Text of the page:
When Carlson Rezidor Hotel Group announced the launch of new ‘lifestyle select’ brand Radisson Red, it promised to deliver today’s customer the experience of tomorrow. Boutique Hotelier caught up with executive VP and chief commercial officer Eric De Neef to find out how it plans to do just that.
Following the termination of the Missoni contract, why did Rezidor decide to launch a lifestyle brand called Red (alongside the luxury brand Quorvus)?
These are two different positionings. Quorvus is much more in the luxury segment, while Red is in the ‘upscale select’ segment as the Americans would call it, although the upscale select segment doesn’t really exist so far in Europe.
So when we worked on Red, we worked together with Carlson in the head office in Brussels on two surveys. The first was on millennials to understand what their expectations were.
Then we conducted online and offline focus groups in different countries to see if we had the same consistency on these expectations.
Millenials are very techno savvy, very free, they want to master the experience, they want the choice, but they want to be in control. When we looked at the biggest competitors of Red, be it Hyatt Place, Indigo or CitizenM, we said we’re going to work on this segment – upscale select.
Is Radisson Red the evolution of Radisson Blu and if so where does Blu fit?
Red isn’t an evolution, it’s another segment because you still have people wanting more of a classical experience; they won’t all feel at ease in the Red concept. So Blu is clearly positioned in the upper upscale, which isn’t the ambition of Red.
We are working on ‘new blue’, as we call it internally, to include Blu in the new techno-savvy trend we see and evolve and modernise the Blu hotels because you can’t lag behind. We will evolve Blu but it won’t disappear and become Red.
What is the pricepoint of Red?
It’s upscale. So if you have a £100 room as a midmarket price point, then you’re looking at £160 in upper upscale — we’re going to be £130 in the middle — but it’s really an upscale positioning.
The property size we’re targeting will be between 150 and 200 rooms, and the room size will be between 24sqm and 28sqm. And on the meeting and event space we’re restricting to 200-250 so the aim isn’t to have big convention centres as it doesn’t fit.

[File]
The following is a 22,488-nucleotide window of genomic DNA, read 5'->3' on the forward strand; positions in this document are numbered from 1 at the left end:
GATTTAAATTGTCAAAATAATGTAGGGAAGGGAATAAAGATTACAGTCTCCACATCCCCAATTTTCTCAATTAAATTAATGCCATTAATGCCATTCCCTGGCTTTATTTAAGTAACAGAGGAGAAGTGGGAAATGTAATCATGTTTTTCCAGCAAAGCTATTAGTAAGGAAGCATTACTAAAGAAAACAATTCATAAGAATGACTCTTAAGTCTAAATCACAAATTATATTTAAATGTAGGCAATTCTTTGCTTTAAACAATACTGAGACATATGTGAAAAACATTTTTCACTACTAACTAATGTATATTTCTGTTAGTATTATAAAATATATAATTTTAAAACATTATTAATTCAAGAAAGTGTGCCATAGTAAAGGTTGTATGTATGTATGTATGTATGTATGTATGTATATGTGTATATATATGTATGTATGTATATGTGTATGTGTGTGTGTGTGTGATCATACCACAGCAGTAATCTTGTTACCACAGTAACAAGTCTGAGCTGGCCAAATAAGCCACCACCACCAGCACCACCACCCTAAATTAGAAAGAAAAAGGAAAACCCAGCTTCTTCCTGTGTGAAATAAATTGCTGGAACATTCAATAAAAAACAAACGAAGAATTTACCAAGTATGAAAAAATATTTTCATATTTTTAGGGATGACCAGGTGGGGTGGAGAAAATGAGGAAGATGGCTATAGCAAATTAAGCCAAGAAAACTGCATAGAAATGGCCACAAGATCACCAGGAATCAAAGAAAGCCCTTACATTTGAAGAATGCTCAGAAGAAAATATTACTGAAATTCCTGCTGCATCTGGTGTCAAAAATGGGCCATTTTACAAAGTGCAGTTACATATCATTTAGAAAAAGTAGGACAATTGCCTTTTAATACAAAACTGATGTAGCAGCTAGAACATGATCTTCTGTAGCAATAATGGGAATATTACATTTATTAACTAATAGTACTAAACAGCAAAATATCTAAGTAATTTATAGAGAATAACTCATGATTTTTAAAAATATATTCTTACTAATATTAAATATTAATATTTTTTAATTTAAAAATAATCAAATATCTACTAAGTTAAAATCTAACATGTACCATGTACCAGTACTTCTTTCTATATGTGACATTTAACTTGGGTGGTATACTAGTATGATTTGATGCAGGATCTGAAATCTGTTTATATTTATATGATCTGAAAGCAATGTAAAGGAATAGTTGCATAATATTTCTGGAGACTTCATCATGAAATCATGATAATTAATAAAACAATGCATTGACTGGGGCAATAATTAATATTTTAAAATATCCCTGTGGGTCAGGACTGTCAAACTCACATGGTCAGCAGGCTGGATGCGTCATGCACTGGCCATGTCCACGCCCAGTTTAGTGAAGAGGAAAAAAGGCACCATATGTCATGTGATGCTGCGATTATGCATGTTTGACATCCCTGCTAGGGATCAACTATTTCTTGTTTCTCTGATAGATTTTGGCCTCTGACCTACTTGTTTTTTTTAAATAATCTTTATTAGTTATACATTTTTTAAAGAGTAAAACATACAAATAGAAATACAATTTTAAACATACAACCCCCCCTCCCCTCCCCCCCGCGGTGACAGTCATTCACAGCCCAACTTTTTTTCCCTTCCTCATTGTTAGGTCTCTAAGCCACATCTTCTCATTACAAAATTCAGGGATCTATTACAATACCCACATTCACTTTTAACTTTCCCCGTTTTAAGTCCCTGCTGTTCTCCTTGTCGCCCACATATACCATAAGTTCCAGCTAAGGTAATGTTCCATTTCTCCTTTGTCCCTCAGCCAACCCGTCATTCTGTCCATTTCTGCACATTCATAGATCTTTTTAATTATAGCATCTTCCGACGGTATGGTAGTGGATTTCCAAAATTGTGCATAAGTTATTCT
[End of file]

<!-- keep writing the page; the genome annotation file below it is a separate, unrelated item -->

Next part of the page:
Why doesn’t the large event side fit with the brand?
The big conventions and conferences are decreasing worldwide, people are working differently. They’re Skyping, they use a lot of technical solutions to avoid travelling and to save costs and save time.
The way the meetings are organised today is different, so we’re rethinking the value proposition of meetings and events space – to find another way to support our guests and the technical side of it will be important.
When you look at occupancy rates of meeting rooms across the industry, I don’t think the figure is above 50%. It means you have a lot of square metres unused. So we are thinking about multipurpose areas, where entertainment areas at the weekend can be transferred into meeting areas during the week. We’re giving a lot of thought to that.
How are you approaching technology to find solutions that will be scalable?
We’re investing a lot in the tech side of things with the app, to give customers access to all of the information and tell them what they need to discover in the city and create a community for them to share experiences with their peers.
We’re working on technology so the phone can be used as a keycard, we’re working on online check-in because we don’t want to have a traditional reception area anymore — the idea is that you could check-in and check-out by yourself, do it online or at a self-check-in kiosk and there’ll be someone there to help you.
We’re also working on an app where you’re integrated completely; your room service delivery, your information on the local sites, when you want your housekeeping. There is a cost attached, but it’s about reinventing the hospitality business model as well.
How will you distinguish the brand in terms of designs?
We have decided to go for a prescriptive product and we want to have a strong signature, with the main colour being red.
The idea now is to have regional variances linked to the size of the rooms, for example, but the design principles will be similar.
They’ll be 80%-85% new-build hotels. We have much more leverage for new builds in emerging markets such as the Middle East, for example, but somewhere like London is more likely to be a conversion.
Meet Eric De Neef
Eric De Neef is responsible for Rezidor’s entire commercial organisation, taking responsibility for the commercial strategy and achievement of its revenue growth objectives.
His role is drive all activities related to sales, marketing, branding, PR, distribution & e-commerce, which involves closely coordinating global deployment and optimization with Rezidor’s strategic partner Carlson.
De Neef, a Belgian national, joined Rezidor in February 2011.
Prior to his time at the company, he spent 23 years with Accor where he held general manager and regional director positions in Belgium and was responsible for the global marketing strategy of the Mercure brand in France.